Sequential Dependencies in Human Behavior Offer Insights into Cognitive Control

Michael C. Mozer*, Sachiko Kinoshita, Michael Shettel

*Corresponding author for this work

    Research output: Chapter in Book/Report/Conference proceedingChapterpeer-review

    1 Citation (Scopus)


    This chapter presents a perspective on cognitive control that is motivated by an examination of sequential dependencies in human behavior. A sequential dependency is an influence of one incidental experience on subsequent experience. Sequential dependencies arise in psychological experiments when individuals perform a task repeatedly or perform a series of tasks, and one task trial influences behavior on subsequent trials. Sequential dependencies are viewed as reflecting the fine tuning of cognitive control to the structure of the environment. Sequential dependencies reflect cortical adaptation operating on the timescale of seconds, not-as one usually imagines when discussing learning-days or weeks. Sequential dependencies are robust and nearly ubiquitous across a wide range of experimental tasks. This chapter presents a catalog of sequential dependency effects, spanning a variety of components of the cognitive architecture, including perception, attention, language, stimulus-response mapping, and response initiation. It also introduces a model that accounts for sequential effects of response repetition in a simple choice task.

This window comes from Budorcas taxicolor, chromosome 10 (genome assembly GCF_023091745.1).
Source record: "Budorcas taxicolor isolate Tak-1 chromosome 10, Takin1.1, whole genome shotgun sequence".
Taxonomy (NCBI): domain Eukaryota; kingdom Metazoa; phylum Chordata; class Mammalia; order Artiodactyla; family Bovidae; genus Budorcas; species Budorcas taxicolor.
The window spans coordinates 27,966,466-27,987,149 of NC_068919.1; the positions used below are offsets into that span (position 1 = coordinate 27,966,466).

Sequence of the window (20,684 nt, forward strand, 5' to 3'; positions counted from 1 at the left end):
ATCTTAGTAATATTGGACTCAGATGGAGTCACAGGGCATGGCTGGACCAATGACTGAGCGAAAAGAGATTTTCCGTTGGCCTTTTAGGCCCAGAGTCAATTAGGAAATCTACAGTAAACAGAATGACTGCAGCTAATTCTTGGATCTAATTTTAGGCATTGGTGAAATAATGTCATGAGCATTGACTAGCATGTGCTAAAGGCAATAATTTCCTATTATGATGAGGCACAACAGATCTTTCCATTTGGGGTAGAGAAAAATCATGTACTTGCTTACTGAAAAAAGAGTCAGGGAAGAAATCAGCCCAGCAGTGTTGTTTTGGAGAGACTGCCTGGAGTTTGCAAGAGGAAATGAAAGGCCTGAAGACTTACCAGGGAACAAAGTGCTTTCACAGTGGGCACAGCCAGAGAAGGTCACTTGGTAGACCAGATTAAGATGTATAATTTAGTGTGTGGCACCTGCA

Original languageEnglish
    Title of host publicationIntegrated Models of Cognitive Systems
    EditorsWayne D. Gray
    Place of PublicationOxford; New York
    PublisherOxford University Press
    Number of pages14
    ISBN (Electronic)9780199847457
    ISBN (Print)9780195189193, 0195189191
    Publication statusPublished - 22 Mar 2007


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